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Creative Approaches to Literary Development in Early Years

37 Creative Approaches to Literacy Development in Early Years

While we often think of reading and writing exercises as the main literacy development tools, there are so many other fun activities you can do with your young child.

Here, I’ll cover creative approaches to literacy development, such as storytelling, puppetry, music, and role-playing can ignite your children’s imagination and enthusiasm for language learning.

Quick summary:

  • Literacy development is crucial for a child’s overall development and builds the foundation for a lifelong love of learning
  • There is no age limit on how young you can include literacy development activities in your child’s life
  • Activities like singing, talking, singing, rhyming, storytelling, reading together, playing together, writing, and drawing are all important for literacy development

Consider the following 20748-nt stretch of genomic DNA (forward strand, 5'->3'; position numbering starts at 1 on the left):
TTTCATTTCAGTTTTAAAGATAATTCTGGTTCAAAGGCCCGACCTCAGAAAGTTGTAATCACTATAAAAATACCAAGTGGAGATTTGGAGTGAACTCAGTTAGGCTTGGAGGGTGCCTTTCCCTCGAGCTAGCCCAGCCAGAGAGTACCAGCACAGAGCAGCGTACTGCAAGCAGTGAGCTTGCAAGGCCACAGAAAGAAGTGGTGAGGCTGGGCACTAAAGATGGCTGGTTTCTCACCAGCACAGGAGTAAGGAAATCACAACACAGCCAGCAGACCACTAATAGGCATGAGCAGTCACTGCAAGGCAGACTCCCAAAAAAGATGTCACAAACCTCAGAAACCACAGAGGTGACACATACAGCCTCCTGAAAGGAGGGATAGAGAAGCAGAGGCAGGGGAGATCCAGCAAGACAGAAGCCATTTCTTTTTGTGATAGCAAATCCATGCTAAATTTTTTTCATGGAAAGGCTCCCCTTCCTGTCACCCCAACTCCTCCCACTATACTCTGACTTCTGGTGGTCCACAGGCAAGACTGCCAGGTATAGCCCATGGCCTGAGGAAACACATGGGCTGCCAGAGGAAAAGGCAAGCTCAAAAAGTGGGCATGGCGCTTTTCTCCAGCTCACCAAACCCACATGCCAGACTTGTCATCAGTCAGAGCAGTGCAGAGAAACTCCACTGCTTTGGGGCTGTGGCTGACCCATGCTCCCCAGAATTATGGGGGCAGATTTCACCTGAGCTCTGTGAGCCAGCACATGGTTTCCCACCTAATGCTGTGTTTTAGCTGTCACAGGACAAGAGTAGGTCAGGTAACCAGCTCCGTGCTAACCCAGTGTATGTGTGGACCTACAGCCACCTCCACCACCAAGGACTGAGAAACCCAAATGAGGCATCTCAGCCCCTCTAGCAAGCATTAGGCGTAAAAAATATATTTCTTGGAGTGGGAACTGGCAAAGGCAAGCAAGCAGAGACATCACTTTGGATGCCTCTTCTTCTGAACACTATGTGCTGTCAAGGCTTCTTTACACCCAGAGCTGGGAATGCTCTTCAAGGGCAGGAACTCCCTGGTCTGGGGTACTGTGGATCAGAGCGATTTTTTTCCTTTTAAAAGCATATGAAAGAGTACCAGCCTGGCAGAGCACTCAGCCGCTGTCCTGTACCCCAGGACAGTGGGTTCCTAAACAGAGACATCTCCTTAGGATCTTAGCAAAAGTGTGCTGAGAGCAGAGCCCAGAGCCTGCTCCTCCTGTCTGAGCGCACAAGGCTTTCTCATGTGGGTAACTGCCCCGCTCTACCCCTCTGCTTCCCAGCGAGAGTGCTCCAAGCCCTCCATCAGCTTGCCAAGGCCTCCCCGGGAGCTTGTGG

• Every day activities, such as cooking meals, grocery shopping, and running errands together can help support literacy development in early childhood
  • Literacy development can be seamlessly woven into your regular daily routine with creative games, fun crafts, and activities


What Is Literacy Development and Why Does It Matter?

At its basic definition, literacy refers to learning to read and write. However, literacy is about so much more, including communicating through writing, interpreting what is read, and comprehending what is read.

Literacy builds the foundation needed to make decisions, problem solve, socialise, be independent, and do well in school and life.


Promoting Language Development in Early Childhood

Whether you have an infant, toddler, or young child, here are creative literacy activities and ideas to incorporate into everyday life.